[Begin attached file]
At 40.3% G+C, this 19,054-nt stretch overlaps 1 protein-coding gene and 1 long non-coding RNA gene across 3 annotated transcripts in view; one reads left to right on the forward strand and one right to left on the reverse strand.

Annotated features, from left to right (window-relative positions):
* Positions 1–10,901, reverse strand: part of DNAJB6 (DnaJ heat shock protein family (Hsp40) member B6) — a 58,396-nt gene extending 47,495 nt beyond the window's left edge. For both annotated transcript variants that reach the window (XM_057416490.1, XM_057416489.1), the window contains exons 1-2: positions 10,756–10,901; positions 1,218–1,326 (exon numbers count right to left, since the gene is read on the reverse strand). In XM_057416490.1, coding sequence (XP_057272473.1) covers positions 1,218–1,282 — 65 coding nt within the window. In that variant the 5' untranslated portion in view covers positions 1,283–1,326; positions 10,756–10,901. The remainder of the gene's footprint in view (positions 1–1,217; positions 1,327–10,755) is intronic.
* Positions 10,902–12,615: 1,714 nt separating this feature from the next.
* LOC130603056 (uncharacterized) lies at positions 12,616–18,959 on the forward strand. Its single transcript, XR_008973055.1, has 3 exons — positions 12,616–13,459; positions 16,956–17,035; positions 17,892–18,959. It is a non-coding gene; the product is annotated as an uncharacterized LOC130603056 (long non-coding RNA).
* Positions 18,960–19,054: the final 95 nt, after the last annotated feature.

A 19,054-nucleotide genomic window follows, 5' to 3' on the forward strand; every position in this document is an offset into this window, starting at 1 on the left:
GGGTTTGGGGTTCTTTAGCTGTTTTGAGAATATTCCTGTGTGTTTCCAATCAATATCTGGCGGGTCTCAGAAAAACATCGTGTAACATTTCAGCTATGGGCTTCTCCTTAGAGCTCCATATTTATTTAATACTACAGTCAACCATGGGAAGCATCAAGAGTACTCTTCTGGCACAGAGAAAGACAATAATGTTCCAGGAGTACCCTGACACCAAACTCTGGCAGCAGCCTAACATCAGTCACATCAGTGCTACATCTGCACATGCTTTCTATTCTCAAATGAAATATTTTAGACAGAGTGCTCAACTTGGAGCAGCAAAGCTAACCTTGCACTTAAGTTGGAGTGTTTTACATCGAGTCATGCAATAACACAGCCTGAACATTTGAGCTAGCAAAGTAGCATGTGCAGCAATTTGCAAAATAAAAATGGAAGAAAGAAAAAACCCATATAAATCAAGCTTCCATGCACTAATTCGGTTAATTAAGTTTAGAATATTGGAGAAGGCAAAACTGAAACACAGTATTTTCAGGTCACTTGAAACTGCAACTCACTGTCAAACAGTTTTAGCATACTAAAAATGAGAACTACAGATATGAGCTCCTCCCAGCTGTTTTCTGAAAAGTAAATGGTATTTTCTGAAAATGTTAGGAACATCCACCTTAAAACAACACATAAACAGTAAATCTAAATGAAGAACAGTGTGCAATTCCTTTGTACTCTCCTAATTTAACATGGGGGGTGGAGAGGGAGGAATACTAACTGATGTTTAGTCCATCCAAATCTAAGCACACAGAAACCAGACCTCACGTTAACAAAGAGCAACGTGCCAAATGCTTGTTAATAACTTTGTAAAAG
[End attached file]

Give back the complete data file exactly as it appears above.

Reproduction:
At 40.3% G+C, this 19,054-nt stretch overlaps 1 protein-coding gene and 1 long non-coding RNA gene across 3 annotated transcripts in view; one reads left to right on the forward strand and one right to left on the reverse strand.

Annotated features, from left to right (window-relative positions):
* Positions 1–10,901, reverse strand: part of DNAJB6 (DnaJ heat shock protein family (Hsp40) member B6) — a 58,396-nt gene extending 47,495 nt beyond the window's left edge. For both annotated transcript variants that reach the window (XM_057416490.1, XM_057416489.1), the window contains exons 1-2: positions 10,756–10,901; positions 1,218–1,326 (exon numbers count right to left, since the gene is read on the reverse strand). In XM_057416490.1, coding sequence (XP_057272473.1) covers positions 1,218–1,282 — 65 coding nt within the window. In that variant the 5' untranslated portion in view covers positions 1,283–1,326; positions 10,756–10,901. The remainder of the gene's footprint in view (positions 1–1,217; positions 1,327–10,755) is intronic.
* Positions 10,902–12,615: 1,714 nt separating this feature from the next.
* LOC130603056 (uncharacterized) lies at positions 12,616–18,959 on the forward strand. Its single transcript, XR_008973055.1, has 3 exons — positions 12,616–13,459; positions 16,956–17,035; positions 17,892–18,959. It is a non-coding gene; the product is annotated as an uncharacterized LOC130603056 (long non-coding RNA).
* Positions 18,960–19,054: the final 95 nt, after the last annotated feature.

A 19,054-nucleotide genomic window follows, 5' to 3' on the forward strand; every position in this document is an offset into this window, starting at 1 on the left:
GGGTTTGGGGTTCTTTAGCTGTTTTGAGAATATTCCTGTGTGTTTCCAATCAATATCTGGCGGGTCTCAGAAAAACATCGTGTAACATTTCAGCTATGGGCTTCTCCTTAGAGCTCCATATTTATTTAATACTACAGTCAACCATGGGAAGCATCAAGAGTACTCTTCTGGCACAGAGAAAGACAATAATGTTCCAGGAGTACCCTGACACCAAACTCTGGCAGCAGCCTAACATCAGTCACATCAGTGCTACATCTGCACATGCTTTCTATTCTCAAATGAAATATTTTAGACAGAGTGCTCAACTTGGAGCAGCAAAGCTAACCTTGCACTTAAGTTGGAGTGTTTTACATCGAGTCATGCAATAACACAGCCTGAACATTTGAGCTAGCAAAGTAGCATGTGCAGCAATTTGCAAAATAAAAATGGAAGAAAGAAAAAACCCATATAAATCAAGCTTCCATGCACTAATTCGGTTAATTAAGTTTAGAATATTGGAGAAGGCAAAACTGAAACACAGTATTTTCAGGTCACTTGAAACTGCAACTCACTGTCAAACAGTTTTAGCATACTAAAAATGAGAACTACAGATATGAGCTCCTCCCAGCTGTTTTCTGAAAAGTAAATGGTATTTTCTGAAAATGTTAGGAACATCCACCTTAAAACAACACATAAACAGTAAATCTAAATGAAGAACAGTGTGCAATTCCTTTGTACTCTCCTAATTTAACATGGGGGGTGGAGAGGGAGGAATACTAACTGATGTTTAGTCCATCCAAATCTAAGCACACAGAAACCAGACCTCACGTTAACAAAGAGCAACGTGCCAAATGCTTGTTAATAACTTTGTAAAAG